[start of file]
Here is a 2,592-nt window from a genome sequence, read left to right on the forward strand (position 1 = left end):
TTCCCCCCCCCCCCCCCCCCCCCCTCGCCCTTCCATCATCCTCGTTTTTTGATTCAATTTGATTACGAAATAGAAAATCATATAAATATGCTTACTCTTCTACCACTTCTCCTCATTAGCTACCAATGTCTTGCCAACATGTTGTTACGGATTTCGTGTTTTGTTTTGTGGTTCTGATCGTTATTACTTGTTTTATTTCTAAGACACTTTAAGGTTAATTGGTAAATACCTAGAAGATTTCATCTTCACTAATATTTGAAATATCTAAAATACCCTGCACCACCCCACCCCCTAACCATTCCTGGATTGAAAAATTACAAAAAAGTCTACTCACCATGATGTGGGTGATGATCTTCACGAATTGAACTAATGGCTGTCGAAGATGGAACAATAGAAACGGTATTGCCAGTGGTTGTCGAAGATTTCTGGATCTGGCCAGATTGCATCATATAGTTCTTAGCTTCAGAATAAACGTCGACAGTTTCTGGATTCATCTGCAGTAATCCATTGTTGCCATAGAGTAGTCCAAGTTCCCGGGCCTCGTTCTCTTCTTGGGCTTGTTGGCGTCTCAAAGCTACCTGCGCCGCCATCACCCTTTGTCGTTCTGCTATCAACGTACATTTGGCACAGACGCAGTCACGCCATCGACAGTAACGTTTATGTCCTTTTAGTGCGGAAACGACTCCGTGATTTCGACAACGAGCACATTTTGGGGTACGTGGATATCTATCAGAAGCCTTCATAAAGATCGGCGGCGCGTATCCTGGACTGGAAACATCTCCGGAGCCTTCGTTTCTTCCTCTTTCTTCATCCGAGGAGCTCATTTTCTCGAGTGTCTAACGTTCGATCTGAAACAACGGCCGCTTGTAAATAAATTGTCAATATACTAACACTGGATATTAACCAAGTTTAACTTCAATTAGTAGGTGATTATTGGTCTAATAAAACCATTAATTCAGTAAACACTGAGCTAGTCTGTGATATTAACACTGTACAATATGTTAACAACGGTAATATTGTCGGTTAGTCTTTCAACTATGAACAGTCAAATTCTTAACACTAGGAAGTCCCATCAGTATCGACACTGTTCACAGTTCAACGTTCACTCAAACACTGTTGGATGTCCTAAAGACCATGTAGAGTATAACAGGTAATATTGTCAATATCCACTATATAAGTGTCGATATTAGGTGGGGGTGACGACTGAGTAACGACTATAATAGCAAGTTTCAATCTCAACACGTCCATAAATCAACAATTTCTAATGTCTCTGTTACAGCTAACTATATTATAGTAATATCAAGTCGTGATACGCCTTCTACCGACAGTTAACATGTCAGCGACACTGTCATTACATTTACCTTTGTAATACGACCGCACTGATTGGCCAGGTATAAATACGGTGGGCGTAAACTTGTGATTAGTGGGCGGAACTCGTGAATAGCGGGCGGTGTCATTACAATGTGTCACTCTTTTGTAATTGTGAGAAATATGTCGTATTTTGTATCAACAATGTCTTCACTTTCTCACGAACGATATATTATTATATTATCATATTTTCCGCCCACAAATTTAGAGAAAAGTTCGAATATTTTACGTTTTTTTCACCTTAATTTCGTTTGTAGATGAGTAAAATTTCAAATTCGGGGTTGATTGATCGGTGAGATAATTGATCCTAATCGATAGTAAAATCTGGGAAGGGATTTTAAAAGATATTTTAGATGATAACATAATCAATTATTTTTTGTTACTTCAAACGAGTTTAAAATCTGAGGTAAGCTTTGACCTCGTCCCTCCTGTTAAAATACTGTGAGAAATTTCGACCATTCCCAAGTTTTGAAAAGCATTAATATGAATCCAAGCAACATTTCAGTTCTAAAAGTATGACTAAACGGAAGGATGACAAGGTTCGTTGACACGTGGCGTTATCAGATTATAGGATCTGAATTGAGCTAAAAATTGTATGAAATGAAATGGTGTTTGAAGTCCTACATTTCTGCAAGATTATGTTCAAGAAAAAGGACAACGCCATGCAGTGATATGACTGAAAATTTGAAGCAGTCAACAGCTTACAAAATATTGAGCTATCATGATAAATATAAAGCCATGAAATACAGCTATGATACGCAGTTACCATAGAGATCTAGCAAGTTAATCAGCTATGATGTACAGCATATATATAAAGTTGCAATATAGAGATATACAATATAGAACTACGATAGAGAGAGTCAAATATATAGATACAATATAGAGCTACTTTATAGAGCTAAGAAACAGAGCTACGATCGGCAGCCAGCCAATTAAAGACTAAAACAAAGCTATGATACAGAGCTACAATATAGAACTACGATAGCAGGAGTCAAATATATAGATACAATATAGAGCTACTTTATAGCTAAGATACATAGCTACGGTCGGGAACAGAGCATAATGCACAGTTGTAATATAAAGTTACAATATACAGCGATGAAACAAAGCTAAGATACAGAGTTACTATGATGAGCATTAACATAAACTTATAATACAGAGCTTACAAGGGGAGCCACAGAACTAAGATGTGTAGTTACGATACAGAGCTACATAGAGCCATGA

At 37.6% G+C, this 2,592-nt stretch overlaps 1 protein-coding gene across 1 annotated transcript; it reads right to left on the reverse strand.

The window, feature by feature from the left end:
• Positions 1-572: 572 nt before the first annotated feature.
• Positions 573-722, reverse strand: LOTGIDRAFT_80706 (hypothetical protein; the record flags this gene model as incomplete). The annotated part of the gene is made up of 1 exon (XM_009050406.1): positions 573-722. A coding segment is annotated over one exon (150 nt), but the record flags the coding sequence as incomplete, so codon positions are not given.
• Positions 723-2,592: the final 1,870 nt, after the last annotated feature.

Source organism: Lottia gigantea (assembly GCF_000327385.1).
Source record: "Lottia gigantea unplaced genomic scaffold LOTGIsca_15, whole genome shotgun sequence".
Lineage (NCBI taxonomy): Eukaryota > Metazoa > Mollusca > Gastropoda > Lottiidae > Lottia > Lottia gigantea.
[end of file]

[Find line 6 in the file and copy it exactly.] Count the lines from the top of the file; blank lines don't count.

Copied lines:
• Positions 573-722, reverse strand: LOTGIDRAFT_80706 (hypothetical protein; the record flags this gene model as incomplete). The annotated part of the gene is made up of 1 exon (XM_009050406.1): positions 573-722. A coding segment is annotated over one exon (150 nt), but the record flags the coding sequence as incomplete, so codon positions are not given.